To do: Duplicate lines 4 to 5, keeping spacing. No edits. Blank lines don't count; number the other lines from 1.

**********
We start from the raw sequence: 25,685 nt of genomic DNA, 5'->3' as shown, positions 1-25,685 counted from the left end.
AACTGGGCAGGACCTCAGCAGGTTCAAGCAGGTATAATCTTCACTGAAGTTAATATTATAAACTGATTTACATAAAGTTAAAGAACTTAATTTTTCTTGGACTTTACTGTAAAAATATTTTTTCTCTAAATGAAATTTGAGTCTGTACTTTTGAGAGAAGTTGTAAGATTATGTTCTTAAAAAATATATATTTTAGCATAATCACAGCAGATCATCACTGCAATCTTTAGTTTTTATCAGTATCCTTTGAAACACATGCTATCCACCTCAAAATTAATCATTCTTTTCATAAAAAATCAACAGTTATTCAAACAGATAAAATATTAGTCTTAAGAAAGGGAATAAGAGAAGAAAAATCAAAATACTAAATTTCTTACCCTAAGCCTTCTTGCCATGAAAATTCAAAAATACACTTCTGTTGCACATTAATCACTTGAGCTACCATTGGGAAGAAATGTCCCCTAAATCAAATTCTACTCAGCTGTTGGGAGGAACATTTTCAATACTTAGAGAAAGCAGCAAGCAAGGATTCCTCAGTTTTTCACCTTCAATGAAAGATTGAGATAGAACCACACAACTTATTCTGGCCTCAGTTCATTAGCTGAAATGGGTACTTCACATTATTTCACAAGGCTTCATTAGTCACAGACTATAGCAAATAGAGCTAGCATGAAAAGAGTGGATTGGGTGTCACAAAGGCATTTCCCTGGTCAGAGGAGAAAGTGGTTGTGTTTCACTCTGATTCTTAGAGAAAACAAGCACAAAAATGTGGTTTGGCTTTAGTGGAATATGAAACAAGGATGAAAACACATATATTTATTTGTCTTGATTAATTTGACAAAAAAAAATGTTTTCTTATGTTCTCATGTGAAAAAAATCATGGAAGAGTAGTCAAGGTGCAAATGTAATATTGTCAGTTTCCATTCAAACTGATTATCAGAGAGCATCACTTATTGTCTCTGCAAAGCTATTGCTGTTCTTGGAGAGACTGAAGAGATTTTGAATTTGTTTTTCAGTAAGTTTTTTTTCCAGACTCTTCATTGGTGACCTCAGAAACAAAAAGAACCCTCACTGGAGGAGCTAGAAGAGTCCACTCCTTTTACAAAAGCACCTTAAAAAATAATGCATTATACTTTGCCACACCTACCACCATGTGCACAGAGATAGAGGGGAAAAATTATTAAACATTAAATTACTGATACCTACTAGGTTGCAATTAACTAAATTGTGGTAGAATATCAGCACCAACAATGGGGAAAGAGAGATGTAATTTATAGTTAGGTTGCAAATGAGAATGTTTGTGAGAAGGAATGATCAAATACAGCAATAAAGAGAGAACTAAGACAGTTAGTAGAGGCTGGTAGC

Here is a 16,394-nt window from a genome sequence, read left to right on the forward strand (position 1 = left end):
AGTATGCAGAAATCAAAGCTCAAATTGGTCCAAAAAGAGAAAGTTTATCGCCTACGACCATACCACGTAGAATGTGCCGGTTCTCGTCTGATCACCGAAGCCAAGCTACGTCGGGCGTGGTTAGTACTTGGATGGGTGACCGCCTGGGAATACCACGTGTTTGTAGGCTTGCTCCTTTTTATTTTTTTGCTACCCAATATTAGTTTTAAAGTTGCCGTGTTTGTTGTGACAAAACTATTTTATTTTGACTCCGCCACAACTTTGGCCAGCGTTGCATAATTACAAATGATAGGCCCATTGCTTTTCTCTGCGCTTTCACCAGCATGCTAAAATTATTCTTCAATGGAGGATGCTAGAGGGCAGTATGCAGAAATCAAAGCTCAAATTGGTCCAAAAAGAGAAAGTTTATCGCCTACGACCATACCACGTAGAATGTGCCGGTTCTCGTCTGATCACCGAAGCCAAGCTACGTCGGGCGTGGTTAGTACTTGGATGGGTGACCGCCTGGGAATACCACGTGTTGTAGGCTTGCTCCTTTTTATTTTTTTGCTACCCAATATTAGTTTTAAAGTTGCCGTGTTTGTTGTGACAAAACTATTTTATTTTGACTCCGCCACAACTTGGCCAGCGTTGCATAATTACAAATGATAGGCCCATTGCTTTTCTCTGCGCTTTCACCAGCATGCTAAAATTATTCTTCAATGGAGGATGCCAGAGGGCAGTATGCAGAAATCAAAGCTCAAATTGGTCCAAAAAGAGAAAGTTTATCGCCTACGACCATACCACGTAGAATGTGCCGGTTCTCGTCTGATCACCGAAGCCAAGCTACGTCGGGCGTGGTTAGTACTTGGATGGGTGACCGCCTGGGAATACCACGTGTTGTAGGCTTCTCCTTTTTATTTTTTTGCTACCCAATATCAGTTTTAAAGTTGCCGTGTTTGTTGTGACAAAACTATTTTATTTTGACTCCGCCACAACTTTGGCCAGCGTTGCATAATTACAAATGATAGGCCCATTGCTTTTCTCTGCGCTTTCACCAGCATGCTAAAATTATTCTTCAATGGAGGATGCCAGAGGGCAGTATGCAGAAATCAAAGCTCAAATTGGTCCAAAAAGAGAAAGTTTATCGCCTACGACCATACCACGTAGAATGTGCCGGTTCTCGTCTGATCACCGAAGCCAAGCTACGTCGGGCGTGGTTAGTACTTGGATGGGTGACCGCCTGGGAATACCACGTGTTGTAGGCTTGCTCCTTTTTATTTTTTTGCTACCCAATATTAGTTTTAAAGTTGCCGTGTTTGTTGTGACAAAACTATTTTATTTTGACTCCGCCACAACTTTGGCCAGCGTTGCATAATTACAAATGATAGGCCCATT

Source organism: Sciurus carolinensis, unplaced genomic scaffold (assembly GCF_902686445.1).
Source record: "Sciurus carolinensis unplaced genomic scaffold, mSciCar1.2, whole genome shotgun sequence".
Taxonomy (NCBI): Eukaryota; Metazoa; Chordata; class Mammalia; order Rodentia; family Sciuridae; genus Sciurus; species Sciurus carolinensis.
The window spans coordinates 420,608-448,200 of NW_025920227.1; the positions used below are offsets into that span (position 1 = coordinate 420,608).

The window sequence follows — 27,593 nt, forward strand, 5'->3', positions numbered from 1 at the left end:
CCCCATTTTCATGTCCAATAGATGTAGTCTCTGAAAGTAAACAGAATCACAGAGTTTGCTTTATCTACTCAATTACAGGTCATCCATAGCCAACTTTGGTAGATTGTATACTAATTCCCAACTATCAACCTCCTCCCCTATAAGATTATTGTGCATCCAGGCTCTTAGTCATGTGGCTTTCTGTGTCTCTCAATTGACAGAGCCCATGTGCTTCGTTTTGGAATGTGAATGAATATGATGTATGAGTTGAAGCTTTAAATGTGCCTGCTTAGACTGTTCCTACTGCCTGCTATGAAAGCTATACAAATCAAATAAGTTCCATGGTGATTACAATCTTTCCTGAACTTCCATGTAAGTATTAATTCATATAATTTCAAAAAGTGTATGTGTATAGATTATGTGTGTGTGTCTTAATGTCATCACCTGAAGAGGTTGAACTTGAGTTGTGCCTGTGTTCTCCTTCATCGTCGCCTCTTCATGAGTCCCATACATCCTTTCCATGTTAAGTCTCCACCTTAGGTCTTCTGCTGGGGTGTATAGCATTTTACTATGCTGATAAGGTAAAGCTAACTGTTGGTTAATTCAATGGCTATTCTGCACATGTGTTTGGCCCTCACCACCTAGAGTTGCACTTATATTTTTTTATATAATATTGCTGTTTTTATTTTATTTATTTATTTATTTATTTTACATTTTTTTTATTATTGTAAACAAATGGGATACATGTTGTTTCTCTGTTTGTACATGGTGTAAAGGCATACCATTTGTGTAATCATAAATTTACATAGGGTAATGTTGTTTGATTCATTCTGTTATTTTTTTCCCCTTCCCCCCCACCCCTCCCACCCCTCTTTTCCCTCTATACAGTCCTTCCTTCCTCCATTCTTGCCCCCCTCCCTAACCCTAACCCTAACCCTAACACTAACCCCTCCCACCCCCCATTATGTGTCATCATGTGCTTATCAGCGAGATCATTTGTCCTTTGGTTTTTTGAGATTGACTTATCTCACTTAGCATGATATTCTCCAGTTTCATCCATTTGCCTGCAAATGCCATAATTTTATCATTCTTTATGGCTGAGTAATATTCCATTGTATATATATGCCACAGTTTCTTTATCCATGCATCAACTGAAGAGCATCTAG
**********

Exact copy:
AGTATGCAGAAATCAAAGCTCAAATTGGTCCAAAAAGAGAAAGTTTATCGCCTACGACCATACCACGTAGAATGTGCCGGTTCTCGTCTGATCACCGAAGCCAAGCTACGTCGGGCGTGGTTAGTACTTGGATGGGTGACCGCCTGGGAATACCACGTGTTTGTAGGCTTGCTCCTTTTTATTTTTTTGCTACCCAATATTAGTTTTAAAGTTGCCGTGTTTGTTGTGACAAAACTATTTTATTTTGACTCCGCCACAACTTTGGCCAGCGTTGCATAATTACAAATGATAGGCCCATTGCTTTTCTCTGCGCTTTCACCAGCATGCTAAAATTATTCTTCAATGGAGGATGCTAGAGGGCAGTATGCAGAAATCAAAGCTCAAATTGGTCCAAAAAGAGAAAGTTTATCGCCTACGACCATACCACGTAGAATGTGCCGGTTCTCGTCTGATCACCGAAGCCAAGCTACGTCGGGCGTGGTTAGTACTTGGATGGGTGACCGCCTGGGAATACCACGTGTTGTAGGCTTGCTCCTTTTTATTTTTTTGCTACCCAATATTAGTTTTAAAGTTGCCGTGTTTGTTGTGACAAAACTATTTTATTTTGACTCCGCCACAACTTGGCCAGCGTTGCATAATTACAAATGATAGGCCCATTGCTTTTCTCTGCGCTTTCACCAGCATGCTAAAATTATTCTTCAATGGAGGATGCCAGAGGGCAGTATGCAGAAATCAAAGCTCAAATTGGTCCAAAAAGAGAAAGTTTATCGCCTACGACCATACCACGTAGAATGTGCCGGTTCTCGTCTGATCACCGAAGCCAAGCTACGTCGGGCGTGGTTAGTACTTGGATGGGTGACCGCCTGGGAATACCACGTGTTGTAGGCTTCTCCTTTTTATTTTTTTGCTACCCAATATCAGTTTTAAAGTTGCCGTGTTTGTTGTGACAAAACTATTTTATTTTGACTCCGCCACAACTTTGGCCAGCGTTGCATAATTACAAATGATAGGCCCATTGCTTTTCTCTGCGCTTTCACCAGCATGCTAAAATTATTCTTCAATGGAGGATGCCAGAGGGCAGTATGCAGAAATCAAAGCTCAAATTGGTCCAAAAAGAGAAAGTTTATCGCCTACGACCATACCACGTAGAATGTGCCGGTTCTCGTCTGATCACCGAAGCCAAGCTACGTCGGGCGTGGTTAGTACTTGGATGGGTGACCGCCTGGGAATACCACGTGTTGTAGGCTTGCTCCTTTTTATTTTTTTGCTACCCAATATTAGTTTTAAAGTTGCCGTGTTTGTTGTGACAAAACTATTTTATTTTGACTCCGCCACAACTTTGGCCAGCGTTGCATAATTACAAATGATAGGCCCATT

Source organism: Sciurus carolinensis, unplaced genomic scaffold (assembly GCF_902686445.1).